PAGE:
Healthy Lifestyles


Participation in PE and school sport

For each of the last 7 years the Department for Education has commissioned surveys[1] of participation in PE and Sports in English schools. The latest survey found that across Years 1 – 13, 47% of pupils in Bristol schools participated in at least three hours of high quality PE and out of hours school sport during the 2009/10 academic year, comparing unfavourably against a national figure of 55%, an average of 55% for our statistical neighbours and an average of 52.1% for the Core Cities. In Bristol this represents an improvement of 2 percentage points on the previous survey (2008/2009), though nationally there was a 5 percentage point rise.

Figure 1: Percentage of Pupils Participating in at Least Three Hours of High Quality PE/Sport in a Typical Week (Bristol v Average for Core Cities, 2009/2010)

Source: Bristol City Council

Patterns of participation levels in Bristol are consistent with national patterns in so far as participation is highest in Years 3 – 6, and is also reasonably high in Years 1 – 3 and Years 7 – 8. They are at their lowest in Years 12 and 13. Nationally the greatest improvements over the last year have been in Years 1 – 2, while the smallest improvements have been for Years 12 and 13. In Bristol the greatest improvements were for Years 1 -2:

Table 1: Change in the Percentage of Pupils Participating in at Least Three Hours of High Quality PE/Sport in a Typical Week in Bristol, 2008/09 to 2009/10

Years 1 – 11 Years 1 – 13 Years 1 – 2 Years 3 – 6 Years 7 – 9 Years 10 – 11 Years 12 – 13
2008/09 47 45 41 53 49 34 9
2009/10 48 47 51 54 46 33 12

Data collected for the first time this year on differences in participation levels between girls and boys shows that in Core Cities overall boys (56%) are more likely than girls (48%) to take part in at least three hours of PE and school sport. In Bristol the comparable figure for boys is 51% and 43% for girls. There are small differences in participation levels between girls and boys in Years 1 – 7. However, after Year 7 the gap grows bigger.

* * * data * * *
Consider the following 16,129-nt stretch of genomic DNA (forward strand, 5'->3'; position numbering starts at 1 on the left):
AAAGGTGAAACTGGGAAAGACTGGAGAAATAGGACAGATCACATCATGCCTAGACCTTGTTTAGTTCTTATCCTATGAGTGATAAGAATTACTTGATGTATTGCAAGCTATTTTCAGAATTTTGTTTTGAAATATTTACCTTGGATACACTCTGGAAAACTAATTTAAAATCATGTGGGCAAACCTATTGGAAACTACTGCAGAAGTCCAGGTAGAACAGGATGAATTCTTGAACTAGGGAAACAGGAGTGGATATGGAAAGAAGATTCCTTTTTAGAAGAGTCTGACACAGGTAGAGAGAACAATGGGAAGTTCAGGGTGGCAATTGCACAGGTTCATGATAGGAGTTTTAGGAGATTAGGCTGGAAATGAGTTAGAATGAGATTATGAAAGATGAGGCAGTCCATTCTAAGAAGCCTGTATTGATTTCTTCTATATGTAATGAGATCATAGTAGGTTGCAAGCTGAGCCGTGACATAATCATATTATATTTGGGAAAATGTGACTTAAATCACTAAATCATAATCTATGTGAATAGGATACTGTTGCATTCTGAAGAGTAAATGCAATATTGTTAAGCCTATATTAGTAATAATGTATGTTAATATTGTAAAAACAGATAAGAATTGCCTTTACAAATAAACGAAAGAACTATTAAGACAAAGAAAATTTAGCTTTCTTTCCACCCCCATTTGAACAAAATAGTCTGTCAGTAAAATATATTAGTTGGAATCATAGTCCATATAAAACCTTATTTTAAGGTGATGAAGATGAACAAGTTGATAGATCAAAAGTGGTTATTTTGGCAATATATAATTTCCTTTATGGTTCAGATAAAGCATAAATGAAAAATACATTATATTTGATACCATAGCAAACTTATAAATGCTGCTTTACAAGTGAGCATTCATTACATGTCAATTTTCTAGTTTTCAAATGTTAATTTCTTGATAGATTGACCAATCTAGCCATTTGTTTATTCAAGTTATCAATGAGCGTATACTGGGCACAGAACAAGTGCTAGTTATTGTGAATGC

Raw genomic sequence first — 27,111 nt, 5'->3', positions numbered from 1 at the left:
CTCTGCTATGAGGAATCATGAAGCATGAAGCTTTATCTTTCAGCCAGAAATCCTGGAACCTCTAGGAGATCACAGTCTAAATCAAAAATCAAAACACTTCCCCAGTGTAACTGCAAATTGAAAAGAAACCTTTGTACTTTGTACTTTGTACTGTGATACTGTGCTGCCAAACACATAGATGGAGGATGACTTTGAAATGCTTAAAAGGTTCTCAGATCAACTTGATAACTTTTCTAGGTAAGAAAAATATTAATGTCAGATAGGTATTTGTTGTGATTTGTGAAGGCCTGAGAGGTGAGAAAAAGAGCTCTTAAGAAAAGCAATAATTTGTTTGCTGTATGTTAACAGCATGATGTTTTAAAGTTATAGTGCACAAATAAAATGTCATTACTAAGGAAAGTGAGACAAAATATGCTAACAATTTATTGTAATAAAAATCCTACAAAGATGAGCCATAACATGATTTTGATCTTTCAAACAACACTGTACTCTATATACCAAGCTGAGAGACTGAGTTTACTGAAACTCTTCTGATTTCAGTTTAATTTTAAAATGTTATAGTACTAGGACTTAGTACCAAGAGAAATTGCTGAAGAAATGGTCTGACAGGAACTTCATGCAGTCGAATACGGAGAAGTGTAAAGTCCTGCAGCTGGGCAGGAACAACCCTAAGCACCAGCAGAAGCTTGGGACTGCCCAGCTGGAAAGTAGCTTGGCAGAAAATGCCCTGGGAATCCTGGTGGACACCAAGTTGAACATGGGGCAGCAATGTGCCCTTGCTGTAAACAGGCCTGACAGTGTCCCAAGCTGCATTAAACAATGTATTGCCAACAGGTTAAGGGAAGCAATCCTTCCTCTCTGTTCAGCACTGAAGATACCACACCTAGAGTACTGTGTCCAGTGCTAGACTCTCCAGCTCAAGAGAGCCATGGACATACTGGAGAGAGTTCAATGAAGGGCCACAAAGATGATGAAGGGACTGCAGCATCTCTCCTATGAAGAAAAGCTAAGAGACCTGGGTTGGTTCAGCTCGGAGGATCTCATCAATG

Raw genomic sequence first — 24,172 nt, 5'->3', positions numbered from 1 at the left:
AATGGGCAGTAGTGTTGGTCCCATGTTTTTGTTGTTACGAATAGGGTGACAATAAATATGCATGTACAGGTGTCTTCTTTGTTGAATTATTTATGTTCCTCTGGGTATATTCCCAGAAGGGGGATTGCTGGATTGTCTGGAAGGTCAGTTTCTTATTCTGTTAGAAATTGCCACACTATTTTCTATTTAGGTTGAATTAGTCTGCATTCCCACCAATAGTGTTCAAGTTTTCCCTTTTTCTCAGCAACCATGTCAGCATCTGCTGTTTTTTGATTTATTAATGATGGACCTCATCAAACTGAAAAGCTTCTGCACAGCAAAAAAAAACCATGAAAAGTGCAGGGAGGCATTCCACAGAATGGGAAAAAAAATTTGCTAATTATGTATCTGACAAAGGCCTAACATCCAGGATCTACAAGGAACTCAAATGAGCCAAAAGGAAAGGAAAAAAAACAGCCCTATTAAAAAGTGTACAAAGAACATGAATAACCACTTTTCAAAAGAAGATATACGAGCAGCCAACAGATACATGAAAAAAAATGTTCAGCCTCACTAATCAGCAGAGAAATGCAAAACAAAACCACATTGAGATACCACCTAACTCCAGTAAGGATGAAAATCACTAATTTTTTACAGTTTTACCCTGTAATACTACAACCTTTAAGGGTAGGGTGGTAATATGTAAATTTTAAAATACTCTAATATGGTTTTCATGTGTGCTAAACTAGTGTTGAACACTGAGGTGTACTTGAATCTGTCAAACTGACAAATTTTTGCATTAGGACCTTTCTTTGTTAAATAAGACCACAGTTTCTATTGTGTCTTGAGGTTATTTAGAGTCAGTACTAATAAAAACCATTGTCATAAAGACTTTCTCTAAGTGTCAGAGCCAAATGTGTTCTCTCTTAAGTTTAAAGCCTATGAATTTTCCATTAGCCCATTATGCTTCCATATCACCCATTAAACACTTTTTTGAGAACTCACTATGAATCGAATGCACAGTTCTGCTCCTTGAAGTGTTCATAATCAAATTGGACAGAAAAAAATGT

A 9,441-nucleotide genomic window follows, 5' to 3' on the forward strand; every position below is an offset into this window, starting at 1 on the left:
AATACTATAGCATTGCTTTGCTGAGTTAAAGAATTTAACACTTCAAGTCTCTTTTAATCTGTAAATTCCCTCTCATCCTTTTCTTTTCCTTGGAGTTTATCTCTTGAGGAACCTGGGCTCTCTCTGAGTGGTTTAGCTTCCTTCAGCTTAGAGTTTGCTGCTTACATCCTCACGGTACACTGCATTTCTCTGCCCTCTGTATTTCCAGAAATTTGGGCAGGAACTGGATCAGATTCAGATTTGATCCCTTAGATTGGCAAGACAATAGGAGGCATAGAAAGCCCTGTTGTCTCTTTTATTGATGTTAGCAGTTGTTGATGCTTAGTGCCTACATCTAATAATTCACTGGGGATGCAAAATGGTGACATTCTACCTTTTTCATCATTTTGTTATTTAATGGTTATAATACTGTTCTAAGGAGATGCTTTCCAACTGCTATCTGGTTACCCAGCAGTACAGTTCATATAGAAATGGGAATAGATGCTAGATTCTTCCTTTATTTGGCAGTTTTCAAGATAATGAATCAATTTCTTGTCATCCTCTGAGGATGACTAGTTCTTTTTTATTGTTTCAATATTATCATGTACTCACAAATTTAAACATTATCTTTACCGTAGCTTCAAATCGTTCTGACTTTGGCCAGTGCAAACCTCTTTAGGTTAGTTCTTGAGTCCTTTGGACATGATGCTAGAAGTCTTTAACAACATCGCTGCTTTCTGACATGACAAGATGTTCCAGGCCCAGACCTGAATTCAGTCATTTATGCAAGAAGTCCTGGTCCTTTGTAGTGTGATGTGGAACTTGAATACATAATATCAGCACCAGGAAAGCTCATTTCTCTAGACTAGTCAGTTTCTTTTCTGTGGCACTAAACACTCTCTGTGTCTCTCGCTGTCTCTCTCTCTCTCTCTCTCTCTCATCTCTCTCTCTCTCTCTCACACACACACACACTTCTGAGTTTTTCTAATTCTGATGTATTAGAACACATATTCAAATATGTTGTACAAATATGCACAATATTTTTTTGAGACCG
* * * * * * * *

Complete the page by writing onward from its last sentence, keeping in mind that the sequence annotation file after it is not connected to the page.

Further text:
Figure 2: Percentage of Girls and Boys Participating in at Least Three Hours of High Quality PE/Sport in a Typical Week (Bristol v Average for Core Cities, 2009/2010)

Source: Bristol City Council

A conclusion of the survey states that participation rates do not vary much between the different regions of the country, but they do vary in terms of urban and rural areas, with those in rural areas being more likely to participate in at least three hours of PE and school sport (60% v. 54%). However, the gap has closed slightly over the last year.

There is some link between high levels of participation in at least three hours of PE and out of hours school sport, and the proportion of pupils who are eligible for Free School Meals (FSM). Schools with higher participation levels tend to have fewer pupils who are eligible for FSM than do schools with lower participation rates. There is, however, an indication that over the last year participation rates have increased at a faster rate in schools with a higher proportion of children who are eligible for FSM.

Return to top.

This entry was posted in Be Healthy, Healthy Lifestyles. Bookmark the permalink.

2 Responses to Healthy Lifestyles

  1. Jo says:

    I think it would also be good to monitor LGBT as there is anecdotal evidence that young people who do not conform to gender norms find it difficult to participate in sport at all. Groups working with young people such as Gendered Intelligence would have more data on this?

  2. Anne James says:

    It is good to recognise the gender angle re sports. Is anything being done to address this? I wonder if the monitoring of this indicator could include ethnicity as well as FSM as some adults from ethnic groups are les likley to participate in sports, especailly for women – e.g South-Asian women.

    I think this may be the place to include health eating and tackling obesity. The JSNA has alot of info on child obesity, again there is a gender dynamic. Again obesity is higher in some ethnic groups than for others so it would be good to include this data. The JSNA produced some summary info sheets on different issues but i couldn’t find them on the internet. http://www.uhbristol.nhs.uk/nhs-scales-new-heights-tackling-obesity-bristol
    http://www.bristol.ac.uk/norahfry/teaching-learning/dedpsy/commissions/obesity.pdf

Leave a Reply

Fill in your details below or click an icon to log in:

WordPress.com Logo

You are commenting using your WordPress.com account. Log Out / Change )

Twitter picture

You are commenting using your Twitter account. Log Out / Change )

Facebook photo

You are commenting using your Facebook account. Log Out / Change )

Google+ photo

You are commenting using your Google+ account. Log Out / Change )

Connecting to %s